I’ve gained a couple of new badges for my camp blanket. First, there was this one:
This one came in the post from Laura at Look Wider – You Could Miss Something, nearly two weeks ago and I haven’t had the time to even acknowledge that it’s arrived – it’s here and it’s on my blanket and thank you, Laura!
The other badge that’s appeared recently is this one:
This is because I went on a Leisure Walking Weekend on Dartmoor. GGSWE now do walking badges because they won’t be outdone by LaSER (London and South East Region) who started producing badges in 2014.
SWE and LaSER run quite a few walking weekends together. Both have a few active walking members but when they’re running training weekends, it’s more efficient – and more sociable – to make it a joint event. And yes, I was there that weekend when they first produced the fateful badges.
So, last weekend I went walking on Dartmoor. I’ve only done that once before, on the Level 2 training course when we took things easy because we were learning.
There were six of us – Ruth, Anne and Sandra are all qualified MLs in at least their sixties and Alice is preparing for her ML assessment. Hardened walkers, the lot of them. And then there was me and Steph, slightly less hardened walkers. Anne was renewing her Girlguiding Level 3 qualification and that meant she needed a Level 3 walk for her logbook. The walk was accordingly planned and it seemed Steph and I were to be included. We’re not Level 3 standard and we know it, but “you’re young!”
Actually, it was ok. We were out for leisure, not records, and we kept up a leisurely pace, with a lot of stopping to identify sphagnum moss and tiny blue and white flowers, to look for stone rows that just weren’t there and to argue over navigation. I think they took the navigation too seriously. When bearings are taken and pacing is done and features are identified to get to a ruin on a hillside that seems blatantly obvious from the tor we’re standing on, either they’re blind to obvious ruins or there’s some deeper meaning behind such intense navigation.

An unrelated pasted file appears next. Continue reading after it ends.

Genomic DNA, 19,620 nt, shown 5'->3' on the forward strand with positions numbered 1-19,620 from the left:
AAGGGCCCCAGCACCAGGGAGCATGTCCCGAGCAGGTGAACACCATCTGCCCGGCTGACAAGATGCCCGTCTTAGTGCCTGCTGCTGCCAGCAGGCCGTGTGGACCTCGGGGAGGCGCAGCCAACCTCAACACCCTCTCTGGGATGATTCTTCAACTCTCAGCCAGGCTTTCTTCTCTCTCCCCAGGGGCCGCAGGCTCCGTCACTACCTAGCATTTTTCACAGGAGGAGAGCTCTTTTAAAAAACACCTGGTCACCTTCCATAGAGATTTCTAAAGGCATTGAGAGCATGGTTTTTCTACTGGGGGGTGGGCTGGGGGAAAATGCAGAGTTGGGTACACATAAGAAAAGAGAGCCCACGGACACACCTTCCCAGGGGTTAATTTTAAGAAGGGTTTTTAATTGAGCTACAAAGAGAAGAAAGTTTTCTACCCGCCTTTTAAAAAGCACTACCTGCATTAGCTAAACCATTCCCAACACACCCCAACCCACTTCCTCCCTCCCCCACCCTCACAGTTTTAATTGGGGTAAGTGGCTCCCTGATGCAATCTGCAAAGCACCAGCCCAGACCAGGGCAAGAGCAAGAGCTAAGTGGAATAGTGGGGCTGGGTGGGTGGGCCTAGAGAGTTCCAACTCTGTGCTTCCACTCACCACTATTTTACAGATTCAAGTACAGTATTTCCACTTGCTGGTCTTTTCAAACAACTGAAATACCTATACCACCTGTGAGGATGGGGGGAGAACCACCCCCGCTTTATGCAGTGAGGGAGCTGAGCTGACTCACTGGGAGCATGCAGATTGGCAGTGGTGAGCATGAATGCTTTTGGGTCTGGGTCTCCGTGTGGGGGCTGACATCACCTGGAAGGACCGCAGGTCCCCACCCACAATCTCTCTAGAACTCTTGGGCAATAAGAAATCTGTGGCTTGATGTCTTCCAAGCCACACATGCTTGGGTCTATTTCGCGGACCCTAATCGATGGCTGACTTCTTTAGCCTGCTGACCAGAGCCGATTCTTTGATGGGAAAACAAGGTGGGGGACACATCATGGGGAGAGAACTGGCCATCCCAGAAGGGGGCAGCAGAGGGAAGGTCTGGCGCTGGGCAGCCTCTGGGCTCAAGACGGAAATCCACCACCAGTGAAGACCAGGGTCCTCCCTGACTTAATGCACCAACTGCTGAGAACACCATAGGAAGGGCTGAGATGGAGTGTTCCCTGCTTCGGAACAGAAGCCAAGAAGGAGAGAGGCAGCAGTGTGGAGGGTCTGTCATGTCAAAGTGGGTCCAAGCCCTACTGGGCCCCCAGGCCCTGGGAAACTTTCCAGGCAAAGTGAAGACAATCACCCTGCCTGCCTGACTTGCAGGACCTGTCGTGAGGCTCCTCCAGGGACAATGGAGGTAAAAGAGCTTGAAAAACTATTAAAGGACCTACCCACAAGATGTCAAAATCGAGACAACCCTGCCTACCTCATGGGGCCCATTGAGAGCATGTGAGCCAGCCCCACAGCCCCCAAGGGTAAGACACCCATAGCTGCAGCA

It was hot, far too hot for waterproofs when it started raining. Not real rain, but the sort of wet you get in a heavy mist, only without the heavy mist. The sort of wet that soaks your hair but evaporates off skin. The sort of wet that soaks grass which in turns soaks through your boots and makes your feet damp. And the sort of wet that means you don’t notice you’re getting sunburnt at the same time.
We walked through Wistman’s Wood, “one of only three remote high-altitude oakwoods on Dartmoor”. It didn’t feel especially high-altitude but it was interesting and there was a cow pretending to be stuck in the clitter and I’m so glad I didn’t know until a week later that it’s home to a large population of adders. We crossed seven tors off the list and I took a selfie at each for my Senior Section Centenary challenge.
It was just an hour too long. By the time we were heading down from the final tor, my brain decided “now we’re going back to the car” and thus got annoyed when it was another hour. My feet were getting tired and it was frustrating to be so nearly back and yet not nearly back at all.
On Sunday it rained. I’m a fair weather walker. I do this because I enjoy it and I do not enjoy being rained on. It’s not fun to have water pouring off your hood and water sloshing in your boots, which are still damp from yesterday. It’s not fun having so much water on your glasses that you’re better off taking them off. It’s not fun navigating across a moor in a cloud.
However, it stopped by lunchtime. I still took shelter in a “dining room” on Combshead Tor and we all did when the heavens opened just as we decided we would move on. Waterproofs, which had been packed away over lunch, were quickly pulled out again and I was delighted to discover that the rain had gone straight through one of the MLs’ waterproof coat and soaked her t-shirt – am I actually better equipped than someone with a Mountain Leader qualification?
Again, it was an hour too long. As we started the homeward leg of our journey, my feet started to get tired and then to hurt. Soon it hurt to stand still and soon after that, standing still began to make me feel violently sick. But we must still stop regularly to look at plants and discuss whether the country is Level 2 or Level 3 and at what stage it becomes Extreme – which we’d been discussing all weekend. I couldn’t stop. I could keep walking, keep limping later on, but I couldn’t stop unless there was a boulder to sit on.
I’m invited to come and leisure-walk on the Level 2 training course in the autumn and I think I’d like to, but I think I’d like a little more say in the walks this time. That said, I was surprised at how well I coped with routes planned and executed by hardcore walkers and particularly surprised how much I enjoyed Saturday’s walk when it looked so tough on the map. I think I’d like to come back and cross off a few more tors.